Spencer Platt/Getty Images
An American flag raised at ground zero on Sept. 11, 2001, in a defining moment of patriotic resolve took its place at the site Thursday after disappearing for over a decade.
The 3-foot-by-5-foot flag took a curious journey from a yacht moored in lower Manhattan to the smoking wreckage of the World Trade Center, then to a firehouse about 2,400 miles away in Everett, Wash. — and now to a glass case at the National Sept. 11 Museum.
A TV show, a mysterious man and two years of detective work helped establish its whereabouts.
The flag is the centerpiece of one of the most resonant images of American fortitude on 9/11. After plucking the flag from a nearby boat, three firefighters hoisted it amid the ashen destruction as photographer Thomas E. Franklin captured the scene. The picture inspired a postage stamp, sculpture and other tributes.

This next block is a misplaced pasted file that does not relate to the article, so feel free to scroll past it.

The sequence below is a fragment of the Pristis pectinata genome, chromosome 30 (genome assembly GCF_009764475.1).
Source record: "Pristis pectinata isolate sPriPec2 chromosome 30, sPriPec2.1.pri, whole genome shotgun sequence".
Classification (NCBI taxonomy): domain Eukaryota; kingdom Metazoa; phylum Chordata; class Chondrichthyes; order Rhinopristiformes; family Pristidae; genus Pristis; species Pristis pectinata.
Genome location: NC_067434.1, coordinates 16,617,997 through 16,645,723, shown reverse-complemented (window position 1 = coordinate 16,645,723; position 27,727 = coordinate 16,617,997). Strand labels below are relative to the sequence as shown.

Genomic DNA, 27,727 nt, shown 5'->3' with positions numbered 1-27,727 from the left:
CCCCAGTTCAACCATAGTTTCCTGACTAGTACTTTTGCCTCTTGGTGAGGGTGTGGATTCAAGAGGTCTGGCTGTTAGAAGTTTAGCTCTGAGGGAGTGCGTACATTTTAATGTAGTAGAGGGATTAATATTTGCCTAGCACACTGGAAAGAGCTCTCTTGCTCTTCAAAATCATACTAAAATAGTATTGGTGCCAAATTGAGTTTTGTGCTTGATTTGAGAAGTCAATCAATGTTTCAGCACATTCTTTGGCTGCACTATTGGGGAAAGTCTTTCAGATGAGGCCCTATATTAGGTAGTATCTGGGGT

The flag had flown at Yankee Stadium, outside City Hall and on an aircraft carrier near Afghanistan — except it wasn’t the right flag. It was bigger, and by 2004, the yacht’s owners had publicly broached the error. By then, officials had no idea what had happened to the real flag.
Then in November 2014, a man turned up at an Everett fire station with what is now the museum’s flag, saying he’d seen a recent History channel piece about the mystery. A forensics expert analyzed dust on the flag and halyard and found it consistent with ground zero debris.
- Jennifer Peltz, Associated Press